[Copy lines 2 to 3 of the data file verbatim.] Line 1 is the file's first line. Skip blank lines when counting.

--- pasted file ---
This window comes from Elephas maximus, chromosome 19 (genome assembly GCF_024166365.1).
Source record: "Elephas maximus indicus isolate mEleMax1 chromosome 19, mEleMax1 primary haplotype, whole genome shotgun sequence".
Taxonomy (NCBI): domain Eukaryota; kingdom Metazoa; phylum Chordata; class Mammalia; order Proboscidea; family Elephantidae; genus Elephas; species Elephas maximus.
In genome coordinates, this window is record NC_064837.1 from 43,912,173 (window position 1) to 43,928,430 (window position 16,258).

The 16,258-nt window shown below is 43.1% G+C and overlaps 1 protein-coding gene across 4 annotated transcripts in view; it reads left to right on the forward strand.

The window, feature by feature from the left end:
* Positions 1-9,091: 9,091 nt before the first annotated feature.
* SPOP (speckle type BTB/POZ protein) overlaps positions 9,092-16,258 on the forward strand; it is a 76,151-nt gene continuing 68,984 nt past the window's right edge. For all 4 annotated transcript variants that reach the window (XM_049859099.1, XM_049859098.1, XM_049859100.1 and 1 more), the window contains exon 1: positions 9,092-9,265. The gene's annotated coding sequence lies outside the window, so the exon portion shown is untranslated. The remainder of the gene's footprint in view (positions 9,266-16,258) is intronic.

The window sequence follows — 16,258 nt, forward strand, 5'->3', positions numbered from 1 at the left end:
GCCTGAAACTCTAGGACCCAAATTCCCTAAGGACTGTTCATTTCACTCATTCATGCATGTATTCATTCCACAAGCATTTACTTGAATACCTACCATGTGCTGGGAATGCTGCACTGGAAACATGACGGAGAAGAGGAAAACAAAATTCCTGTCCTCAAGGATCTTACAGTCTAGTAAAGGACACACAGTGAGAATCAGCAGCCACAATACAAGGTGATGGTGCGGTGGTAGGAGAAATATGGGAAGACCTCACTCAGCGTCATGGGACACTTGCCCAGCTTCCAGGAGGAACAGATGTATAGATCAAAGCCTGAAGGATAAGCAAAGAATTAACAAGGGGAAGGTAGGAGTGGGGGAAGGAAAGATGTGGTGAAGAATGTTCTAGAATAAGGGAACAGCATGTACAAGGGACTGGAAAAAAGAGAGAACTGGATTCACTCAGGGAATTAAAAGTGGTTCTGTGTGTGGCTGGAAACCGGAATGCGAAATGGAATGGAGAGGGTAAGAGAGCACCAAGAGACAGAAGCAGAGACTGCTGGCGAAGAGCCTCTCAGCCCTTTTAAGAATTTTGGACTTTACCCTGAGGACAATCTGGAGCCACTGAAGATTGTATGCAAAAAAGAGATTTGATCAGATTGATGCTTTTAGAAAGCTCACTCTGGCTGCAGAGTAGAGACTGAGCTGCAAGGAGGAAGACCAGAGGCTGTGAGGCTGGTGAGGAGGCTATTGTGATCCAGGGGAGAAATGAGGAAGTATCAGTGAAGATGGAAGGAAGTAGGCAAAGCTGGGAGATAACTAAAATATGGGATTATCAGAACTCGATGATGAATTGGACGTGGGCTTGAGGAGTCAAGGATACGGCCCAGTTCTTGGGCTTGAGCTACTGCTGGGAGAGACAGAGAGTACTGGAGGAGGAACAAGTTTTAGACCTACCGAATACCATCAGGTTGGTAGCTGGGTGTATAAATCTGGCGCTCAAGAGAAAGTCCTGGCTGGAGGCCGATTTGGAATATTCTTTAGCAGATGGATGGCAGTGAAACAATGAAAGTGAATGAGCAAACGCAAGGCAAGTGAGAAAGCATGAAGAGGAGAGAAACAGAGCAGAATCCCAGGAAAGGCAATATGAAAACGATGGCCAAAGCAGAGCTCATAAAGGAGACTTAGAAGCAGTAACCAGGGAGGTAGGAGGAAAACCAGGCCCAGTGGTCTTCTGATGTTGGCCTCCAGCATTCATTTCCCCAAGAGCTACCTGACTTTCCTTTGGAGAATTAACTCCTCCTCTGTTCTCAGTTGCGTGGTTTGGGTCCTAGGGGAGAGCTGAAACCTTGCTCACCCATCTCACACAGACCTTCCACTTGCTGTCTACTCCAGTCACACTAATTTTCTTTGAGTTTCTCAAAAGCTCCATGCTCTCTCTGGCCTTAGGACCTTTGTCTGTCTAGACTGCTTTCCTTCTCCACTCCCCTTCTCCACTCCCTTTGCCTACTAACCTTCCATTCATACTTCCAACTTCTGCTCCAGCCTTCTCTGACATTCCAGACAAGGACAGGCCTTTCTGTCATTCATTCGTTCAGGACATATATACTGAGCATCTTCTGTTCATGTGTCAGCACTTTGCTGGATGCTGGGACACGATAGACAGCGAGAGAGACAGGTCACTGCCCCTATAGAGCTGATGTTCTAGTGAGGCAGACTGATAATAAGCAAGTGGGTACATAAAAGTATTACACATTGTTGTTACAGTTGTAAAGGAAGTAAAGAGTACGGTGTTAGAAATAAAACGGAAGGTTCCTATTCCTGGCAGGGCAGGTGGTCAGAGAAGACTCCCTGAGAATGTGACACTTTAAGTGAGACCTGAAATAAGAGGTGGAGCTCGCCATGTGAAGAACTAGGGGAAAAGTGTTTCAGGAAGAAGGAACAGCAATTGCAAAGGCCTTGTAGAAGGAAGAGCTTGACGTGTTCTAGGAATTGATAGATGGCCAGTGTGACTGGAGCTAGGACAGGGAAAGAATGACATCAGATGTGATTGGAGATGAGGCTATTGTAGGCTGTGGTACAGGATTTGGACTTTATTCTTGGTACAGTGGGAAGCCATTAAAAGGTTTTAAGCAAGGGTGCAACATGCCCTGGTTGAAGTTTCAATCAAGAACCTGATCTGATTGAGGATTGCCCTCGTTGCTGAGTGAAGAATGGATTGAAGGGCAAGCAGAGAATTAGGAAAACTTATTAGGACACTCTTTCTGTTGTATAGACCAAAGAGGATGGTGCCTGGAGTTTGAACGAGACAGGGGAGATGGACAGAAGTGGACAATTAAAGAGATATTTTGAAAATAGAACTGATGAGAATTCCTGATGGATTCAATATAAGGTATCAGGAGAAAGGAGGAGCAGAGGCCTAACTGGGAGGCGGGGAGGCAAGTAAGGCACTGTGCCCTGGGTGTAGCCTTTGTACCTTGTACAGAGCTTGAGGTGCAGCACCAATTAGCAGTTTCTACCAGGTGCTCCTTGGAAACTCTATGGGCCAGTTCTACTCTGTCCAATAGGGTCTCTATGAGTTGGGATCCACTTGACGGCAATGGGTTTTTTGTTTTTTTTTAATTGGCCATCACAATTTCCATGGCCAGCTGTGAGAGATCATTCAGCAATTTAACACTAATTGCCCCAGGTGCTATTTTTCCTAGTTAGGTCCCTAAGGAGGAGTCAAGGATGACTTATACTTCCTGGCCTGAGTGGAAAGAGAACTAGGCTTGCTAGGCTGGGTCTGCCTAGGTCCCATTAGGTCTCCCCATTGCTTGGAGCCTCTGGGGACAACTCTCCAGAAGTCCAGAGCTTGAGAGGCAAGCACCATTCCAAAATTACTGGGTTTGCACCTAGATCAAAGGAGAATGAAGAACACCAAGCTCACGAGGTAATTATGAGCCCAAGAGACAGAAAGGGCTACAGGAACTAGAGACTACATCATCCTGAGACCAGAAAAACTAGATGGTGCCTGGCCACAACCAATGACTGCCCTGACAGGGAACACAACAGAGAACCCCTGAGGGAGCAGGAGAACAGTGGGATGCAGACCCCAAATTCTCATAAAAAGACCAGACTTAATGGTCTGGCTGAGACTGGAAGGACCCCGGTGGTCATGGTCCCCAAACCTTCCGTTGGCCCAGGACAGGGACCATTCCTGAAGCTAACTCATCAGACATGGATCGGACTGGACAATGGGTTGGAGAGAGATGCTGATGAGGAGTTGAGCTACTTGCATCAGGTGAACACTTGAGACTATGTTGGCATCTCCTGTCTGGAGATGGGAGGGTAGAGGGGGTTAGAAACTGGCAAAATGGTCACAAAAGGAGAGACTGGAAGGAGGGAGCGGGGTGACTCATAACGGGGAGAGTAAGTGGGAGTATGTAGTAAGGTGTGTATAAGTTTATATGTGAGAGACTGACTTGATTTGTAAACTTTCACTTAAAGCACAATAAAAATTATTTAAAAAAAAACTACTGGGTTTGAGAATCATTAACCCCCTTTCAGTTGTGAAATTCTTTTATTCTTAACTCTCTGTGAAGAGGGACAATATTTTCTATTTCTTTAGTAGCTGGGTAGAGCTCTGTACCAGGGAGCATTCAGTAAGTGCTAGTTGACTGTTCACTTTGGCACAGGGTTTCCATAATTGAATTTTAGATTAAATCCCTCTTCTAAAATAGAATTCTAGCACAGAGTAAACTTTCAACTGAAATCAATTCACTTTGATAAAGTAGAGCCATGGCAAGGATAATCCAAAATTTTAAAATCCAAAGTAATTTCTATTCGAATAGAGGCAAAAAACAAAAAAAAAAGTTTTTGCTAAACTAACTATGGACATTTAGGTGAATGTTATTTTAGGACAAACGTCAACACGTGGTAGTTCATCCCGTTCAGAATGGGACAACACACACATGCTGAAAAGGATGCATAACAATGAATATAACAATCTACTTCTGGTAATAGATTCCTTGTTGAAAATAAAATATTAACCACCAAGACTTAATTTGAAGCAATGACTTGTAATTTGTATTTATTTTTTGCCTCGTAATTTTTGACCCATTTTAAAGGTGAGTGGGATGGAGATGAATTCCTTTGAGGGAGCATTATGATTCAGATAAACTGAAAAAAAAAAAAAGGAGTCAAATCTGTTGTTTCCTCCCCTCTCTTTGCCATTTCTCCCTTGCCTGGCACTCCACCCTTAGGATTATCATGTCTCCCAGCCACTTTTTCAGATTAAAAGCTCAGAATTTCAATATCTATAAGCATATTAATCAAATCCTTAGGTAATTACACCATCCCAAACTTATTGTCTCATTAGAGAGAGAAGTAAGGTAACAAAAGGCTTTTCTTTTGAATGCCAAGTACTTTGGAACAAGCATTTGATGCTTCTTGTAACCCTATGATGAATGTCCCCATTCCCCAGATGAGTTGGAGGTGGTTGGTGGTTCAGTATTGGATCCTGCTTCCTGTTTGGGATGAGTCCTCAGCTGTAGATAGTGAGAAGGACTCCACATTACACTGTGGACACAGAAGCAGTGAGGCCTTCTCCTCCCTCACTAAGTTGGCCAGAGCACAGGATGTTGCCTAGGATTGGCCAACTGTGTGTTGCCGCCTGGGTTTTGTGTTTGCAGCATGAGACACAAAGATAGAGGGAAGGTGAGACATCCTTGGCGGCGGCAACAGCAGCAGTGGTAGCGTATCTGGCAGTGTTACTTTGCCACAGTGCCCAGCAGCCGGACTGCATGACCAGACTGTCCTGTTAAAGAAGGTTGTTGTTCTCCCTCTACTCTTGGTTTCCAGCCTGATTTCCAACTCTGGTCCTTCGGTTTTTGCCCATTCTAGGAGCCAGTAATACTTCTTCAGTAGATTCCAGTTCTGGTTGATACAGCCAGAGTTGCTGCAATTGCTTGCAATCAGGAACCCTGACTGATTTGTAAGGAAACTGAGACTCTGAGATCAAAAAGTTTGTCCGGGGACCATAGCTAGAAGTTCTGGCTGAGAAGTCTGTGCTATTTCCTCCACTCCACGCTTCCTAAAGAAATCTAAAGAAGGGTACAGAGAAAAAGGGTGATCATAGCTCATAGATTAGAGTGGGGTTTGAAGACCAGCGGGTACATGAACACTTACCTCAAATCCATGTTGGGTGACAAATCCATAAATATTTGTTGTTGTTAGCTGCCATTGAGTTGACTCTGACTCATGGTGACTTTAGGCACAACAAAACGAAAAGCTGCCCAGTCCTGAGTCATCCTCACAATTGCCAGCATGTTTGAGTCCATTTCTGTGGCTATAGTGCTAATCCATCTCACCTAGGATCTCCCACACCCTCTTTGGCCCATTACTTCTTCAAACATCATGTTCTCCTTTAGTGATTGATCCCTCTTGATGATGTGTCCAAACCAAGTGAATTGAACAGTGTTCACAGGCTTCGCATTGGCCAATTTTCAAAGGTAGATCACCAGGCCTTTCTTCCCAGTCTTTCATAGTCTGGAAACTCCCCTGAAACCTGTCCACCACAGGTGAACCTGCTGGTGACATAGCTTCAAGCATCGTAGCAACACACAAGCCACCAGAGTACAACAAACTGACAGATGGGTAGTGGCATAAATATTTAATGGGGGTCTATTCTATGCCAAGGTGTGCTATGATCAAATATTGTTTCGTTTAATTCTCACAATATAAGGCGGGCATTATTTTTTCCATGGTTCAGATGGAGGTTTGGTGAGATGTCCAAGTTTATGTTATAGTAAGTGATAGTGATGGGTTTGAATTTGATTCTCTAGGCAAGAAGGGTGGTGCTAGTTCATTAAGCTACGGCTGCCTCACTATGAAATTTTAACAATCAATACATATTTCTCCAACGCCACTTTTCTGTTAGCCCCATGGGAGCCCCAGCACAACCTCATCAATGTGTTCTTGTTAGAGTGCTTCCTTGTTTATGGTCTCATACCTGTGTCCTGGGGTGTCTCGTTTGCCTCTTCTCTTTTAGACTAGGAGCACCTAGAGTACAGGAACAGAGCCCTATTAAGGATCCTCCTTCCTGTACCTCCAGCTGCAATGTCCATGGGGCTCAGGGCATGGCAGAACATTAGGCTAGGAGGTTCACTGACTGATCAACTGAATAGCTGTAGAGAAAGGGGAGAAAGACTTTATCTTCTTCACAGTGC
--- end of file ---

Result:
Source record: "Elephas maximus indicus isolate mEleMax1 chromosome 19, mEleMax1 primary haplotype, whole genome shotgun sequence".
Taxonomy (NCBI): domain Eukaryota; kingdom Metazoa; phylum Chordata; class Mammalia; order Proboscidea; family Elephantidae; genus Elephas; species Elephas maximus.